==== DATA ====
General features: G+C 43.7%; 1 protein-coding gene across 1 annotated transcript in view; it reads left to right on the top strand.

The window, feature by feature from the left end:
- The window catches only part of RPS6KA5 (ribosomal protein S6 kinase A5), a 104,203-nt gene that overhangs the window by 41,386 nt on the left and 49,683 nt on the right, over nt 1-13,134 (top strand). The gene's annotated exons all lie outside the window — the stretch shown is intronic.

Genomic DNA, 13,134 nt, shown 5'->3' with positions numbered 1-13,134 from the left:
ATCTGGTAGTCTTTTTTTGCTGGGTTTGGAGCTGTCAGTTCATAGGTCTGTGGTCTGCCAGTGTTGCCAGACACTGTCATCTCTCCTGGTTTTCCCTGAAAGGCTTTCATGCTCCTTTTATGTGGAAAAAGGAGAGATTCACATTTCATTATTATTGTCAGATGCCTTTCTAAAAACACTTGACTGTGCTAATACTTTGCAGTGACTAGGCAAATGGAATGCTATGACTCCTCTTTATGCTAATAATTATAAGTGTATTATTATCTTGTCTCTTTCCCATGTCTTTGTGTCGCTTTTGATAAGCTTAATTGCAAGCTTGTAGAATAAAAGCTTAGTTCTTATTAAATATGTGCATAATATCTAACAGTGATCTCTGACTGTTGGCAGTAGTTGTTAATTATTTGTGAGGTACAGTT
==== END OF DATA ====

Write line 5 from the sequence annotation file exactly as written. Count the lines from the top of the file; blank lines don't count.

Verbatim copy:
ATCTGGTAGTCTTTTTTTGCTGGGTTTGGAGCTGTCAGTTCATAGGTCTGTGGTCTGCCAGTGTTGCCAGACACTGTCATCTCTCCTGGTTTTCCCTGAAAGGCTTTCATGCTCCTTTTATGTGGAAAAAGGAGAGATTCACATTTCATTATTATTGTCAGATGCCTTTCTAAAAACACTTGACTGTGCTAATACTTTGCAGTGACTAGGCAAATGGAATGCTATGACTCCTCTTTATGCTAATAATTATAAGTGTATTATTATCTTGTCTCTTTCCCATGTCTTTGTGTCGCTTTTGATAAGCTTAATTGCAAGCTTGTAGAATAAAAGCTTAGTTCTTATTAAATATGTGCATAATATCTAACAGTGATCTCTGACTGTTGGCAGTAGTTGTTAATTATTTGTGAGGTACAGTT